Chapels re­born as cabarets, cheese plants and rock-star shrines

The Western Star - - FOCUS N STEPHENVIL­LE -

Night peer­ing through the stained-glass win­dows, the dancer preens like a bur­lesque black swan at what was once the Macken­zie Memo­rial Gospel Church in Strat­ford, Ont.

It’s the SIN Bur­lesque Erotic Cabaret at the Re­vival House, and the hall known as “the sanc­tu­ary” is packed to the re­fur­bished pews.

In a sul­try feathered fan dance, the per­former sheds her avian-in­spired leather getup, tufts of plumage fall­ing to the floor, un­til all that re­mains is downy lin­gerie.

This play­ful ten­sion be­tween the sa­cred and the sen­su­ous is one of the sell­ing points of the Re­vival House, said Rob Wi­gan, who co-owns the cathe­dral­turned-venue with his wife.

“We’re kind of play­ing off that con­tra­dic­tion,” said Wi­gan. “I often won­der if some­body is hav­ing too good of a time, would they look up and think, ‘Uh oh. I don’t know if I should be do­ing this in here.”’

The cul­tural des­ti­na­tion is one of scores of shut­tered churches across the coun­try that have been res­ur­rected as pub­lic mon­u­ments to sec­u­lar de­vo­tions rang­ing from cheese mak­ing to rock ‘n’ roll idol­a­try.

Ac­cord­ing to the U.S.-based Pew Re­search Cen­tre, roughly one-in-four Cana­dian adults sur­veyed said they at­tended re­li­gious ser­vices at least once a month in 2010, a drop of 16 per­cent­age points over 25 years.

While ex­perts say these min­is­te­rial makeovers re­flect Canada’s shrink­ing and shift­ing con­gre­ga­tions, Wi­gan in­sisted that the 19th-cen­tury Gothic cathe­dral has re­tained many of its soul-ful­fill­ing func­tions in its cur­rent in­car­na­tion.

Rather than of­fer­ing com­mu­nion, he said the venue fos­ters spir­i­tual con­nec­tions through com­mu­nal ex­pe­ri­ences, play­ing host to glit­ter-spack­led drag shows, wed­ding bashes for big-city brides and pre-theatre cock­tails at its bar backed by dark-wood or­gan pipes.

“Part of our story is bring­ing that el­e­ment of com­mu­nity back to this beau­ti­ful place of wor­ship, and place of gath­er­ing that kind of lost its touch,” he said. “There’s a spir­i­tual el­e­ment to it with­out it be­ing in­cred­i­bly re­li­gious.”

Ro­man Panchyshyn, owner of Wild Planet Mu­sic in Win­nipeg’s Os­borne Vil­lage, has a more ir­rev­er­ent take on his busi­ness’s hal­lowed her­itage.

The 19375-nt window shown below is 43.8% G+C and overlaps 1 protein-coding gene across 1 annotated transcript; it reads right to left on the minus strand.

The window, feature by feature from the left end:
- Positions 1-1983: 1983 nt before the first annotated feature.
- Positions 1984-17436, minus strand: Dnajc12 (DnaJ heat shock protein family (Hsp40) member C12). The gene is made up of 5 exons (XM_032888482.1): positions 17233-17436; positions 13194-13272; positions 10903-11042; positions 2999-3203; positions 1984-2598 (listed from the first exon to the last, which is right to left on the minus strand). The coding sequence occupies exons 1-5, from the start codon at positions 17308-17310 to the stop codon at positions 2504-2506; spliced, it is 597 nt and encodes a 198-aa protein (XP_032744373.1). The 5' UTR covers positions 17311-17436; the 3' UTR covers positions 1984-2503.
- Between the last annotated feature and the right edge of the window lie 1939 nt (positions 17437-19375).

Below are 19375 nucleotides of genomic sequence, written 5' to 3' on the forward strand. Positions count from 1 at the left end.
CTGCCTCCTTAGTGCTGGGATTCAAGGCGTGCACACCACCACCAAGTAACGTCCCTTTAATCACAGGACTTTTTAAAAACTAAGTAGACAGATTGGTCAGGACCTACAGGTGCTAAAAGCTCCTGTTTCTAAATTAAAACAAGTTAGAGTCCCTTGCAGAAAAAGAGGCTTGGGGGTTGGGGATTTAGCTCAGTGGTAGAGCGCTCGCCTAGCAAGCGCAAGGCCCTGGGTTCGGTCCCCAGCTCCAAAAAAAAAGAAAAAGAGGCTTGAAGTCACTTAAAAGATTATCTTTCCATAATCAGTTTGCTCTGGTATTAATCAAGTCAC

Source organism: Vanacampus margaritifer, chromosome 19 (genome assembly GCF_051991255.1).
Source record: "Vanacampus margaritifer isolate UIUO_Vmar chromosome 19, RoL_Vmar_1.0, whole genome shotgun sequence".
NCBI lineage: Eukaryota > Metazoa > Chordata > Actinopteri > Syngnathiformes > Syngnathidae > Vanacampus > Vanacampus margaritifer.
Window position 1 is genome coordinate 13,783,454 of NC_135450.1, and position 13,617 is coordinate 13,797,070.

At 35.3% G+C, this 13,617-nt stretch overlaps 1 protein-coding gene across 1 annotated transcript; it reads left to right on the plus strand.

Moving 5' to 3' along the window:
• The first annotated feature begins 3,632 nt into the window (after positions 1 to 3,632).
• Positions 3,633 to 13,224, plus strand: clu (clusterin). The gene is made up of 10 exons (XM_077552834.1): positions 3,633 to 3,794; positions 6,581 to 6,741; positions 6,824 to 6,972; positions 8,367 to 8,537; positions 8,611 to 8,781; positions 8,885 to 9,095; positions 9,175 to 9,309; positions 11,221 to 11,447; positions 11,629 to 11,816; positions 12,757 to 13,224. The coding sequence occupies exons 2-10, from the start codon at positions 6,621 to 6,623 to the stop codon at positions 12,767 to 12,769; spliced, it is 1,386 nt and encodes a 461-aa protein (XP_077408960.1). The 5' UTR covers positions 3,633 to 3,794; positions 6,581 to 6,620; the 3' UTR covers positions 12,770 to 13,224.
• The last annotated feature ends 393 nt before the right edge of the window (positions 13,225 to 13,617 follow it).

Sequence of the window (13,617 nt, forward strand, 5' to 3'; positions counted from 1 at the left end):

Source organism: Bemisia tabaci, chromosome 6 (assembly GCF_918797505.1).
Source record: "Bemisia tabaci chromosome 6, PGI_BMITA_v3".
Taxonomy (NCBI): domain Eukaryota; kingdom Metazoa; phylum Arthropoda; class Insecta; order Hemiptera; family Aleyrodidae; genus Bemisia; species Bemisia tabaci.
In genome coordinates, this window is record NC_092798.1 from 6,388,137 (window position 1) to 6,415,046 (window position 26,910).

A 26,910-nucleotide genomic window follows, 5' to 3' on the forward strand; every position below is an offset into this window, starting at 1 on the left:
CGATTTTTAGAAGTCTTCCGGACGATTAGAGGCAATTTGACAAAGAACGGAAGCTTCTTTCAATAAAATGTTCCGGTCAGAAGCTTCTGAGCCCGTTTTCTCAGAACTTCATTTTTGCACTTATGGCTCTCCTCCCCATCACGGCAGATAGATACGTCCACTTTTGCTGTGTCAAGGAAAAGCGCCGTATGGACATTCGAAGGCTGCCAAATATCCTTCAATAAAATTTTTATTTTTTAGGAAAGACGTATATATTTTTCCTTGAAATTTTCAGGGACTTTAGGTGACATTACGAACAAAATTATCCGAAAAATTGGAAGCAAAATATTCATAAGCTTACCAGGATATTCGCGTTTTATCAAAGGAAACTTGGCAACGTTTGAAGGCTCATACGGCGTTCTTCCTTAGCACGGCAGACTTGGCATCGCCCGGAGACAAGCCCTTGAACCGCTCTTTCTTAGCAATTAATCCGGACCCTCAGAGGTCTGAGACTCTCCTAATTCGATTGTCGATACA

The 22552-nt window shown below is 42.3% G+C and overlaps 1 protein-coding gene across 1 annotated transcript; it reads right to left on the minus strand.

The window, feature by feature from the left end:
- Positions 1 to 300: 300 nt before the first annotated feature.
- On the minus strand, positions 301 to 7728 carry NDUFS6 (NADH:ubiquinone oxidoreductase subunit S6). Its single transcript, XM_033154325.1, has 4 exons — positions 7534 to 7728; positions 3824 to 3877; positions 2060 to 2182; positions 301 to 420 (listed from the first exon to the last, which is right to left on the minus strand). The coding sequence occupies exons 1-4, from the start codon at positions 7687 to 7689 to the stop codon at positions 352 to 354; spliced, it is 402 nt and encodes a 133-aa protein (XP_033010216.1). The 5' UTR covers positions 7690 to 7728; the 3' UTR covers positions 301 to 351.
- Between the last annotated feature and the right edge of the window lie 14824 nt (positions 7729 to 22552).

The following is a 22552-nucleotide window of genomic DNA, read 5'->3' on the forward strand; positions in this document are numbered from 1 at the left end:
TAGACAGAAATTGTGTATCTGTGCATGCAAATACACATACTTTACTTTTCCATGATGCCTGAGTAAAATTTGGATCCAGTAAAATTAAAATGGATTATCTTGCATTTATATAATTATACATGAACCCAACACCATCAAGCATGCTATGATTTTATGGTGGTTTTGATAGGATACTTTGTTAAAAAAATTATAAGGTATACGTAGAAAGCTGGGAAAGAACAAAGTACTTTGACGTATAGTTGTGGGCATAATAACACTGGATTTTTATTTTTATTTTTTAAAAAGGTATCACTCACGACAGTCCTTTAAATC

The sprawl­ing store is a re­tail shrine to Panchyshyn’s rock-star idols, lined with rows upon rows of records and blas­phe­mous mu­si­cal mem­o­ra­bilia, in­clud­ing a T-shirt that reads: “Smile, Satan loves you.”

“It’s a place of wor­ship, but it’s rock ‘n’ roll wor­ship rather than re­li­gious,” said Panchyshyn. “If peo­ple have dis­ap­proved, it’s been noth­ing harsh ... be­cause I’d have to send them to con­fes­sion.

“You’re be­ing watched in here by Axl Rose, Jimi Hen­drix and Ja­nis Jo­plin.”

The Theatre Para­doxe, for­merly the Notre-Dame-du-Per­petuel-Se­cours in south­west Mon­treal, boasts an eclec­tic events calendar, rent­ing out space for wrestling show­downs, cru­ci­fix-themed kink par­ties and re­cov­ery ses­sions from the Burn­ing Man desert cul­tural re­treat.

But for di­rec­tor Ger­ald StGe­orges, these off-kil­ter af­fairs serve to fund what he sees as the theatre’s higher mis­sion: pro­vid­ing at-risk youth with tech­ni­cal theatre train­ing to help keep them off the streets and in the work­force.

“We do the same work the church did be­fore in the sense that it’s for the com­mu­nity,” said St-Georges. “I don’t think we need to take the church’s place, I just think we keep do­ing the best side of the church in the way of help­ing peo­ple.”

Ac­cord­ing to the Que­bec Re­li­gious Her­itage Coun­cil, 547 churches in the prov­ince have been closed, sold or trans­formed as of April. The pro­vin­cial gov­ern­ment has al­lo­cated $15 mil­lion in fund­ing for restora­tion pro­jects this fis­cal year.

Church-flippers have turned this tow­er­ing real es­tate into high-wire en­ter­prises like a rock-climb­ing gym in Sher­brooke, a cir­cus school in Li­moilou and an in­door “ver­ti­cal farm­ing” startup in Sain­tPa­come.

In On­tario, only half of an es­ti­mated 12,000 his­tor­i­cally re­li­gious prop­er­ties still serve as places of wor­ship, ac­cord­ing to pro­vin­cial her­itage of­fi­cials.

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